The next performance is a little more contemporary. There’s no specific indication on YouTube regarding when this performance occurred, but there’s no reason not to assume that it happened at around the time when this was posted, at the end of 2007. There are some unkind comments about Antonia below the video (I’m not sure why), but there are also a whole lot of “likes,” and I certainly enjoyed it. (In this clip, Toni and Zakir are within a few years of the age that I am now, and I find that impressive, too.)
By the way, there is no story being told here; I guess you can say that this is completely abstract, “pure” (technical) Kathak. Toni says a little in this clip, too, but she merely refers to the toras that she is “going to recite.” (For those who don’t know the terminology – a category that included me before I looked it up – a tora is a sequence of bols; i.e., the rhythm syllables.) She also mentions that one of the toras was a favorite of Sitara Devi’s (which is certainly nice to know). Of course, each of those recitals of the tora is followed up by some very nice dancing.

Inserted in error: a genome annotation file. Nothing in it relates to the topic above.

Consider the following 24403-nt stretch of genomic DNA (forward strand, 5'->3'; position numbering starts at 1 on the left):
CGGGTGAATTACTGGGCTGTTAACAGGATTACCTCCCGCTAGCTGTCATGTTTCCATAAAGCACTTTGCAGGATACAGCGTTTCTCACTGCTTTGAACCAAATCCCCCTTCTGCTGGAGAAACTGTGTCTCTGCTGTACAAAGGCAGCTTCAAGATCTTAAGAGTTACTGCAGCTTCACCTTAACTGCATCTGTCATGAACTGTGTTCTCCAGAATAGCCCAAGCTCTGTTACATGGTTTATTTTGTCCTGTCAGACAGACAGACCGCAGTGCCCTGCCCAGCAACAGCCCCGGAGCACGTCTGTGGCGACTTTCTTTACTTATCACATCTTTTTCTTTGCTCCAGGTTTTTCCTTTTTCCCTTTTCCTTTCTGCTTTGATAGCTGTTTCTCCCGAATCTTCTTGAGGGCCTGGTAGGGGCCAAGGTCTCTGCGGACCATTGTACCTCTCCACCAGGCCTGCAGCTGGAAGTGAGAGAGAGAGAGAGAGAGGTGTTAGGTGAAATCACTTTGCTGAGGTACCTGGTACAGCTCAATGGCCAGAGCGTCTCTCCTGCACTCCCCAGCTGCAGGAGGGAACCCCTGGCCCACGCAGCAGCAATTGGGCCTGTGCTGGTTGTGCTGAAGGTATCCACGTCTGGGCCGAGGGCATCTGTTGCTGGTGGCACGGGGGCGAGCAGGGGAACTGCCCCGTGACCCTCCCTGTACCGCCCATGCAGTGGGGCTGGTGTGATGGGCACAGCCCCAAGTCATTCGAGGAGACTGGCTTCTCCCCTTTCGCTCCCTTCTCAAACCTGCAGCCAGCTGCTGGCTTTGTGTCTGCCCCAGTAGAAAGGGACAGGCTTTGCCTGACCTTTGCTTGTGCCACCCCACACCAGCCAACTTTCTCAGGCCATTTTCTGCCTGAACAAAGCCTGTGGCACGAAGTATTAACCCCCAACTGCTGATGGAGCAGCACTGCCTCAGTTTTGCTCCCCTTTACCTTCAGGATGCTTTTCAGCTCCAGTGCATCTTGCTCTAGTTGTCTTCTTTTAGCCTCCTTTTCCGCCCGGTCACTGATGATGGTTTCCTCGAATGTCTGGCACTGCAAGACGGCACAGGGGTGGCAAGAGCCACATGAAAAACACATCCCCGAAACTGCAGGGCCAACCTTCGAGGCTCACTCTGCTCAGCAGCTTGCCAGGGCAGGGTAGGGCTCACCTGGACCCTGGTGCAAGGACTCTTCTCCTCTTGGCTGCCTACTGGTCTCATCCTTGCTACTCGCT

Unfortunately, though I found a few other clips of Zakir and Toni performing together, they were not worth embedding here, because of the low quality of the camera work, angles, etc., and/or the bad technical reproduction in the videos. I had originally thought of putting together a post that would cover other Kathak performers who were accompanied by Zakir Husain (and there are a couple of very good ones out there), and that would have resulted in a few more good clips to post. But I ended up wanting to concentrate more completely on Zakir and his wife Toni, because I was so delighted by the sight of them working together as well as charmed by their stories, including the great side story involving Sitara Devi (who’s been a favorite at this blog for a number of years). If anyone out there finds any genuinely good (other) clips of Antonia Minnecola performing Kathak while being accompanied on tablas by her husband, Zakir Hussain, I would certainly like to see them. But meanwhile, I’m glad that I’ve found the two that I posted above. The longer one, in particular – despite the technical problems – does seem kind of special, especially now that I have learned so much about this exceptional couple and their history together.